By the time Emperor Hadrian—an experienced military commander and protégé of the previous emperor, Trajan—began his reign in A.D. 117, the Roman Empire had achieved its largest expanse, encompassing some 5 million square kilometers and 70 million people, or about 20 percent of the world’s population. Hadrian would spend more than half his reign traveling throughout the empire, building temples, libraries and other monuments wherever he went. A lover of architecture, Hadrian also commissioned two of the most important surviving buildings in Rome: the Castel Sant’Angelo, overlooking the Tiber River and originally built as his mausoleum, and the Pantheon, which at 142 feet in diameter remains the largest unreinforced concrete dome ever constructed.
In A.D. 122, Hadrian traveled to Roman Britain, where he is believed to have stayed for several months. According to a biography written two centuries after his death, while he was in Britain Hadrian ordered the construction of a massive wall separating the Romans and their subjects from barbarian invaders from the north. Measuring 15 feet high and 10 feet thick, Hadrian’s Wall stretched from coast to coast across northern Britain, a distance of around 73 miles. Initial construction took six years, and the wall was further expanded and improved in later years.
Upon Hadrian’s death in A.D. 138, his successor Antoninus Pius decided to extend Roman rule northward by building a new wall in Scotland, but within two decades the so-called Antonine Wall would be abandoned in favor of Hadrian’s fortification. In the second and third centuries, during the Roman heyday, some 15,000 troops and engineers lined the wall. Combined with another 15,000 to 18,000 elsewhere in Britain, this made up one of the largest imperial forces outside of Rome. Hadrian’s Wall continued in use until nearly the end of Roman rule in Britain, circa A.D. 410. UNESCO designated Hadrian’s Wall as a World Heritage Site in 1987, honoring it along with the ancient Roman border in Germany as a site called the Frontiers of the Roman Empire.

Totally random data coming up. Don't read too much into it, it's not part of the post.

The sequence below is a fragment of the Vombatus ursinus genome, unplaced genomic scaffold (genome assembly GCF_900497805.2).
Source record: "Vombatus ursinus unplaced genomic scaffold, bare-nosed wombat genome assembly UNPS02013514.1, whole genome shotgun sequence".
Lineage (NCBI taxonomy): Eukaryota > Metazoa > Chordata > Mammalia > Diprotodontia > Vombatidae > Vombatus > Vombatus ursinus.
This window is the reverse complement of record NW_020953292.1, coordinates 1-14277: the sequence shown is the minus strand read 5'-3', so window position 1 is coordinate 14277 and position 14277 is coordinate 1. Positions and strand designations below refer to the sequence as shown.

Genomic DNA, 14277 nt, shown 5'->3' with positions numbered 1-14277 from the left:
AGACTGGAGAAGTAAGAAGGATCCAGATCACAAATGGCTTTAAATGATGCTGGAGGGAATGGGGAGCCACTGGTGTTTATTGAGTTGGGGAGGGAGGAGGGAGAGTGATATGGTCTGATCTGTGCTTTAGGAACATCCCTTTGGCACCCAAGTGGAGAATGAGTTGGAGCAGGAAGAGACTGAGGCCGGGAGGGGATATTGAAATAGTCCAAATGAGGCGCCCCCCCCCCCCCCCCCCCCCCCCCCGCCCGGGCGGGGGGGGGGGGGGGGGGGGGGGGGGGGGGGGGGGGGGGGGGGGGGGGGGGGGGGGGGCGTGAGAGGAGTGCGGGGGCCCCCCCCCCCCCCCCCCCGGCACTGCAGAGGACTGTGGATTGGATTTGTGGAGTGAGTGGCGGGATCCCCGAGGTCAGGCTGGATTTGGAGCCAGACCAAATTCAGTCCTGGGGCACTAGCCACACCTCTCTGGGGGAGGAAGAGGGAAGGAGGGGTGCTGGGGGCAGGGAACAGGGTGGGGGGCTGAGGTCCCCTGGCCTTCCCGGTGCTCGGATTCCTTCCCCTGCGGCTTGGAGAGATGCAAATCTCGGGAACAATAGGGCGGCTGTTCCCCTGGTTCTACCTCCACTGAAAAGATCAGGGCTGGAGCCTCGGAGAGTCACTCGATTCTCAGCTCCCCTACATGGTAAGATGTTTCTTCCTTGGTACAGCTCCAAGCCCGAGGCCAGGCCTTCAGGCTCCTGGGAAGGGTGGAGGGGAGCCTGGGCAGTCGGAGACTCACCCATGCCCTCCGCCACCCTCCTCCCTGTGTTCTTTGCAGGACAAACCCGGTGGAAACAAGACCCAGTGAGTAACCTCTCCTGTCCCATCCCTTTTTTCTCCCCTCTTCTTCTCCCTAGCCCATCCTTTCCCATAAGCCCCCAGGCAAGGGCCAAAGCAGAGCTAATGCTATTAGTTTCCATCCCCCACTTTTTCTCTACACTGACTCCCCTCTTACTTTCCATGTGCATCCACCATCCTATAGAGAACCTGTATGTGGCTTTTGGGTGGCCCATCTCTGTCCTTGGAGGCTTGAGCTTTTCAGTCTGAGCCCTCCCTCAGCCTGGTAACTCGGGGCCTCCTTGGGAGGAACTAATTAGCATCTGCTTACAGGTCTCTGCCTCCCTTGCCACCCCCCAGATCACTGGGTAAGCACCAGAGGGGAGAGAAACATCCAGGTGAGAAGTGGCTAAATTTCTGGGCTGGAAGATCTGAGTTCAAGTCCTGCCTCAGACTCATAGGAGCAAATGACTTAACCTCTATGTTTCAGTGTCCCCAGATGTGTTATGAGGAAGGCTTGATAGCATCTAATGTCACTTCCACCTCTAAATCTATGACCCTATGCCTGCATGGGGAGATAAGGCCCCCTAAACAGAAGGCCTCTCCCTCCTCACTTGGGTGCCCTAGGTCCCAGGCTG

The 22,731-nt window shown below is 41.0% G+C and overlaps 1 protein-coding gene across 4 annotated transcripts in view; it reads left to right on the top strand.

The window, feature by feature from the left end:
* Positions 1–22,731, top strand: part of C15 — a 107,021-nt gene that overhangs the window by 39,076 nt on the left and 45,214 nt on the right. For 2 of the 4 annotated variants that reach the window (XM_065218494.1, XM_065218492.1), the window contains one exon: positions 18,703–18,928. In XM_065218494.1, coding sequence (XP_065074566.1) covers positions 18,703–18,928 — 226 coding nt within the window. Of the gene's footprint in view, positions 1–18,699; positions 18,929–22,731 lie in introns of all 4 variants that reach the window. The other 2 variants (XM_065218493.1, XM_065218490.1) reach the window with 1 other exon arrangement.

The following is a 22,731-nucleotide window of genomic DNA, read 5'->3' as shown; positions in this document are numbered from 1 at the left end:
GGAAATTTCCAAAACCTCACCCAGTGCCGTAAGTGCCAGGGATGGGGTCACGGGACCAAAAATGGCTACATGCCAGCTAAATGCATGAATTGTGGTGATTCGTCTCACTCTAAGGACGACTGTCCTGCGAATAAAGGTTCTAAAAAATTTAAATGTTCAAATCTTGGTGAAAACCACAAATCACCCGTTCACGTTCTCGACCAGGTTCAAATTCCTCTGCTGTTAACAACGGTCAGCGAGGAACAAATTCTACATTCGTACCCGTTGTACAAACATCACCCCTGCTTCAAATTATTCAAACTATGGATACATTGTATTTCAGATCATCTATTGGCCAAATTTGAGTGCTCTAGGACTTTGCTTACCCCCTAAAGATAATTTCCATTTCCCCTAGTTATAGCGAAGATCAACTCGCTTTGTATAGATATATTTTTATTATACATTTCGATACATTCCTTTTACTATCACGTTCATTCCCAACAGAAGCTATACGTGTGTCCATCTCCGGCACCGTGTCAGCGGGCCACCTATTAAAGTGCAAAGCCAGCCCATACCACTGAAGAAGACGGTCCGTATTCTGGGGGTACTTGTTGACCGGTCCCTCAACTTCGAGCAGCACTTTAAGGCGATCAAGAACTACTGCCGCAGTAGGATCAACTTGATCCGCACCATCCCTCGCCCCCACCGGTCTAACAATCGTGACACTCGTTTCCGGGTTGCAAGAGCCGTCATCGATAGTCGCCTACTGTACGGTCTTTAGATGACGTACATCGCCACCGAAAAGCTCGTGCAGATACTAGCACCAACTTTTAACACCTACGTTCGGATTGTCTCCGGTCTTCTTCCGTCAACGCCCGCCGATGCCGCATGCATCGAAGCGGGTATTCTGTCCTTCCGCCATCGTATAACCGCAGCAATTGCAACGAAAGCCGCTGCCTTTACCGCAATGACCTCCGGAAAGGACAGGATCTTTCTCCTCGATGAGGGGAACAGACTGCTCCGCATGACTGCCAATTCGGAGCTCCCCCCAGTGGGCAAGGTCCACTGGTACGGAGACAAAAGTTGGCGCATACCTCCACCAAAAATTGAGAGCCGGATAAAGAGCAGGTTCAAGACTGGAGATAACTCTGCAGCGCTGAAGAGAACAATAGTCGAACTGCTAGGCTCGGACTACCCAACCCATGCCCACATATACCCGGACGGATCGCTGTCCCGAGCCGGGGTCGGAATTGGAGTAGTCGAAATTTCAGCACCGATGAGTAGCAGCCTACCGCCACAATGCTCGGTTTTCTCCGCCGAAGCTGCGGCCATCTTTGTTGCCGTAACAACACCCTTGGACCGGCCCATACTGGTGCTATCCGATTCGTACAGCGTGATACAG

According to English Heritage and the National Trust, two organizations charged with protecting Britain’s historic sites, that all-important heritage is now under attack. The organizations joined the Northumberland National Park Authority and Northumberland police this week in issuing a warning against “nighthawking,” or the unregulated use of metal detectors, which they say has recently occurred at several sites along Hadrian’s Wall. Experts investigating the illegal digs found that grass had been pulled up and soil raked through, presumably in search of objects that might have been buried there in Roman times.
The authorities believe the spike in so-called “heritage crime” in Britain coincides with an increased number of amateur metal detectorists that occurred in the wake of such publicized finds as the Staffordshire Hoard, a cache of more than 3,500 pieces of Anglo-Saxon gold found scattered over a field near Hammerwich, England, in 2009. As the sites near Hadrian’s Wall are legally protected, it is a criminal offense to use metal detecting equipment without obtaining authorization from English Heritage. As Mark Harrison, the organization’s national crime advisor, told the Telegraph: “The practice of nighthawking, particularly from such important sites as Hadrian’s Wall, is an issue that we take very seriously….The objects they are stealing belong to the landowner, in this case the National Trust, and the history they are stealing belongs to all of us.”
English Heritage and the National Trust are currently working with the Northumberland National Park Authority and the police to identify the perpetrators, who may face stiff penalties for their actions. In 2013, two men were given one-year prison sentences (suspended for two years) and forced to do community service and pay damages after they used illegal metal detectors to remove Iron Age and medieval-era artifacts from a site in Northamptonshire.